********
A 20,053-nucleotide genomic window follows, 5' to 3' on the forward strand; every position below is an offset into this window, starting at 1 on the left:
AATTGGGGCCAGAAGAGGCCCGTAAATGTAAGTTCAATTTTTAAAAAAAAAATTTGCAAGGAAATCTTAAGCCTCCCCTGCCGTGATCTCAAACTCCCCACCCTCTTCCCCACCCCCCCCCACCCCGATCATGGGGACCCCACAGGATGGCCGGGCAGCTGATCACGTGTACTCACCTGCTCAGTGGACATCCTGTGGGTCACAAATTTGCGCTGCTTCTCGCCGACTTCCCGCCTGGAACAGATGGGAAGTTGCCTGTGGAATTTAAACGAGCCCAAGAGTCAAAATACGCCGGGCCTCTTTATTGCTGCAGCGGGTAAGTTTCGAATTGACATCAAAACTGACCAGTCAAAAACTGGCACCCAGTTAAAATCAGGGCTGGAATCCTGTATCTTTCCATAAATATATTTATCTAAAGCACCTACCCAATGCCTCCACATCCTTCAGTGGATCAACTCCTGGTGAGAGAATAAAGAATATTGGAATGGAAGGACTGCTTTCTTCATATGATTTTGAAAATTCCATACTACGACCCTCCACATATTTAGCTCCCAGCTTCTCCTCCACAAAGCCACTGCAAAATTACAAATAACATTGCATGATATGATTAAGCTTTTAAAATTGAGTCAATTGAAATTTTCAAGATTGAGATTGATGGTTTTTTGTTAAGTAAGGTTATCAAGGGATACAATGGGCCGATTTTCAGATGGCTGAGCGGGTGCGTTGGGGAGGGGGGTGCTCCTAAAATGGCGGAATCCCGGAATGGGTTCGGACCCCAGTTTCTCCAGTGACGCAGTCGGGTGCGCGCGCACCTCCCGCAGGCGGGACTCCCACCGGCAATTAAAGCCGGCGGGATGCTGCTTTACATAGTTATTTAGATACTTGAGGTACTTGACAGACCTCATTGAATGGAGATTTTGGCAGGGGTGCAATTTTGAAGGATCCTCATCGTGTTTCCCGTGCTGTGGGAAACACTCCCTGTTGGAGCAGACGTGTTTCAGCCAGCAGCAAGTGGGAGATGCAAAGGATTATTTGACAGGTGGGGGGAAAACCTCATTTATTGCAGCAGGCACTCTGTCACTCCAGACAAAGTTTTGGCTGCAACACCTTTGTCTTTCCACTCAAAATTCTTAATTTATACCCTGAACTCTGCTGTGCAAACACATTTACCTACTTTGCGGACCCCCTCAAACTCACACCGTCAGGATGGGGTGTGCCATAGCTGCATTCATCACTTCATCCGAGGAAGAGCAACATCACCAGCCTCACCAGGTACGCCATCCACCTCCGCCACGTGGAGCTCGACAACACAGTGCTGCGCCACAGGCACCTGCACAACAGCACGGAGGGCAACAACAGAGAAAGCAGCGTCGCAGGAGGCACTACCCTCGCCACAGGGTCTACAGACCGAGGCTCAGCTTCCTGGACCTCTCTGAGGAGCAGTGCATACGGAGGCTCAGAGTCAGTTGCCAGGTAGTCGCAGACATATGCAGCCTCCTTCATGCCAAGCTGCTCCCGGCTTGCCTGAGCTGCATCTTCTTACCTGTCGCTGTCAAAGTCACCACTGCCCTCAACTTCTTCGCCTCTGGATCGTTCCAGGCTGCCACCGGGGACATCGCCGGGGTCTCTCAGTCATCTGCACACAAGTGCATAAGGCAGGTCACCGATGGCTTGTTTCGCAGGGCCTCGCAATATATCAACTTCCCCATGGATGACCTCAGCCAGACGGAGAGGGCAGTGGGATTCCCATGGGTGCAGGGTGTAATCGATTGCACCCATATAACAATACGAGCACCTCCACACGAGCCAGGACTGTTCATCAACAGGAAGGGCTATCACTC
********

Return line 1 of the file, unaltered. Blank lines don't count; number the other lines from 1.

A 20,053-nucleotide genomic window follows, 5' to 3' on the forward strand; every position below is an offset into this window, starting at 1 on the left: